TREASURY INSPECTOR GENERAL FOR TAX ADMINISTRATION
Planned Improvements Have Not Been Made to Manage and Track Correspondence
With International Taxpayers
September 8, 2015
Reference Number: 2015-30-072
This report has cleared the Treasury Inspector General for Tax Administration disclosure review process and information determined to be restricted from public release has been redacted from this document.
1 = Tax Return/Return Information
Phone Number / 202-622-6500
E-mail Address / TIGTACommunications@tigta.treas.gov
Website / http://www.treasury.gov/tigta
PLANNED IMPROVEMENTS HAVE NOT BEEN MADE TO MANAGE AND TRACK CORRESPONDENCE
WITH INTERNATIONAL TAXPAYERS
Final Report issued on September 8, 2015
Highlights of Reference Number: 2015-30-072 to the Internal Revenue Service Commissioner for the Wage and Investment Division.
IMPACT ON TAXPAYERS
As of May 2014, the U.S. State Department estimated that approximately 7.6 million U.S. citizens live in a foreign country. The rules for filing income, estate, and gift tax returns, as well as paying income taxes, are generally the same for international taxpayers as for those taxpayers living in the United States. The IRS heavily relies upon its many notices and letters as its primary means of communication with taxpayers.
WHY TIGTA DID THE AUDIT
As globalization trends continue, so too do the challenges to the IRS’s ability to provide services to and enhance the tax compliance of U.S. taxpayers living in other countries. This audit was initiated to evaluate the process for sending tax correspondence (notices and letters) to business and individual taxpayers who reside outside the United States, analyze how the taxpayers responded, and determine whether the correspondence resulted in improved compliance.
WHAT TIGTA FOUND
Even though the IRS sent approximately 855,000 notices and letters to U.S. taxpayers living in other countries during Calendar Year 2014, it cannot determine taxpayer response rates. The lack of data on response rates for international taxpayers is problematic because this information is needed to determine the effectiveness of international correspondence on increasing taxpayer compliance and to make program improvements.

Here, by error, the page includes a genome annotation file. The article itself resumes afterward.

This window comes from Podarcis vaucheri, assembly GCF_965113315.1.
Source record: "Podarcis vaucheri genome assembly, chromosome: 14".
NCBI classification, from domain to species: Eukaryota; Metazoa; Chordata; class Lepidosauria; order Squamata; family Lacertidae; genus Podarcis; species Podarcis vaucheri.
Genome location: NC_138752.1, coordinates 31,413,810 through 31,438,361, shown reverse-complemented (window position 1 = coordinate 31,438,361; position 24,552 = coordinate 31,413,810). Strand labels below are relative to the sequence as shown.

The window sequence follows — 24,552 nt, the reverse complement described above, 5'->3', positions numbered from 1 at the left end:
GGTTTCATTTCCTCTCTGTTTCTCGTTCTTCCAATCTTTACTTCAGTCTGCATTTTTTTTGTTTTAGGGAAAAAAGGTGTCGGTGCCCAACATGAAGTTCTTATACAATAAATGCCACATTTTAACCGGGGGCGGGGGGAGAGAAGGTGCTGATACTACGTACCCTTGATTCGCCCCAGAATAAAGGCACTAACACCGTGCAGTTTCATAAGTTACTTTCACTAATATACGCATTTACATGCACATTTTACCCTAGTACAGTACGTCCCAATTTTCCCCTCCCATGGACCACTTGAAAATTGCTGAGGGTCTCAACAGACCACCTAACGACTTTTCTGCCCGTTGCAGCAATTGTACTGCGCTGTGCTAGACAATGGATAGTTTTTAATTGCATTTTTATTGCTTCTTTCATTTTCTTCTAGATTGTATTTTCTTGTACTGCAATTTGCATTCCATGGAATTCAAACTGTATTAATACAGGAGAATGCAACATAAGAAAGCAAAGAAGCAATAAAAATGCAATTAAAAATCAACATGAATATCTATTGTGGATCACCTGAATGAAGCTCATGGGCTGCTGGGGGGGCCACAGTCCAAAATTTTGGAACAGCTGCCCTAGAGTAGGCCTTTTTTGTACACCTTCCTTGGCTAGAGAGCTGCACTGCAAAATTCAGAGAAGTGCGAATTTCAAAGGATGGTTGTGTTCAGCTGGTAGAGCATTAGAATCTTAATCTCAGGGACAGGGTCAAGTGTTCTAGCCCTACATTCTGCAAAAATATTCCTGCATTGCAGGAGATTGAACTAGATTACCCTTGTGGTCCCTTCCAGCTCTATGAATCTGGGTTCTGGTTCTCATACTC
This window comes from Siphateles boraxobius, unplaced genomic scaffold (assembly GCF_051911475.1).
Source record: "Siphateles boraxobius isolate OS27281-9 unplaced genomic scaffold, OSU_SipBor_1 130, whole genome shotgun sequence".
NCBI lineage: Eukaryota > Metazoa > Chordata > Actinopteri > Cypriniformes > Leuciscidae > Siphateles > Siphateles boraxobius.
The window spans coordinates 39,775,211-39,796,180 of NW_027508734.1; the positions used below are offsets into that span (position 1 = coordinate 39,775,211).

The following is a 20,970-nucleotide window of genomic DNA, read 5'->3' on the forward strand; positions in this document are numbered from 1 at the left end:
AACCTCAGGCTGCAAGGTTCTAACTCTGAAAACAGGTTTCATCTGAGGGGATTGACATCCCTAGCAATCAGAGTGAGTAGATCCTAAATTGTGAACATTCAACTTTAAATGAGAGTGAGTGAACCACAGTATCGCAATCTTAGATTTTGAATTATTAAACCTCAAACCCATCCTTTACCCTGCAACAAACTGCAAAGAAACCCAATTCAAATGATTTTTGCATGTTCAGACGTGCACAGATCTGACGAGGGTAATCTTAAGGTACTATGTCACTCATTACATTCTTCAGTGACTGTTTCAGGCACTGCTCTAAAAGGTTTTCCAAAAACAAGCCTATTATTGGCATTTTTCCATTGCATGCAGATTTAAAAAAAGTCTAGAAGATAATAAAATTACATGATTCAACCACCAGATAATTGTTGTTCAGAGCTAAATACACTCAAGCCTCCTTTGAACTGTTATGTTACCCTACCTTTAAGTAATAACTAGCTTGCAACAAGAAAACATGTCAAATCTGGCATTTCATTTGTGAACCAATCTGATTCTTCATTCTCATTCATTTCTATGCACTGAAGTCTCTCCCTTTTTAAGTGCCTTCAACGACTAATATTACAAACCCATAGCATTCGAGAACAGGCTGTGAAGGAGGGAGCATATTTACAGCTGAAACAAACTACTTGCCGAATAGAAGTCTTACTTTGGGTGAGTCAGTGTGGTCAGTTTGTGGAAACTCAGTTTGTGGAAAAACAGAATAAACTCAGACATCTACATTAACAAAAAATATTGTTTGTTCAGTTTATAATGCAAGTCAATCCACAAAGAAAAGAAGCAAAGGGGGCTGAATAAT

IRS data systems are not designed to accommodate the different styles of international addresses, which can cause notices to be undeliverable. Other factors complicate the delivery of international mail, making its delivery less certain than domestic correspondence.
In addition, the IRS generally does not know if international taxpayers receive the tax correspondence sent to them. Without specific controls to monitor and metrics to measure international tax correspondence, the IRS cannot determine the impact of its international tax correspondence on taxpayer compliance.
WHAT TIGTA RECOMMENDED
TIGTA recommended that the IRS: 1) develop a systemic process that identifies undelivered international mail volumes, as well as tracks international tax correspondence and receipt trends;2) develop specific performance measures to monitor the compliance impact of sending international tax correspondence to taxpayers residing outside the United States; 3) use the Postal Service Form 2865, Return Receipt for International Mail, for the countries that currently support return receipts for registered foreign mail; 4) expand the International Submission Processing Individual Master File Foreign Address Job Aid to include abbreviated address formats for all foreign countries as needed; and 5) coordinate with the other business operating divisions to make the job aid available to all IRS employees who are responsible for the input of addresses into IRS computer systems.
The IRS disagreed with four of the five recommendations. While the IRS generally agreed that TIGTA’s recommendations could provide additional insight into the factors contributing to undeliverable international mail, it does not believe this information would permit the IRS to overcome budgetary, statutory, and operational constraints as needed to achieve appreciable improvement in its current processes. TIGTA does not believe that the IRS’s response is adequate because current IRS processes for addressing international mail issues are ineffective or nonexistent.
September 8, 2015
You can read the full report at https://www.treasury.gov/tigta/auditreports/2015reports/201530072fr.html
Thanks to bubblebustin for providing the content for this post.
@mettleman : “what i will not do is live my life in fear of a bully.”
The solution is mindfulness… on which I could write an entire article. This is how I have survived this madness thus far.
@Norman Diamond : “Anyway TIGTA isn’t a law like CBTFBARFATCA.”
I see your point, but perhaps we could call this the acronyms of deliberate American madness? In which case, it should read like this: USACBTFBARFATCATIGTA… feel free to add another one…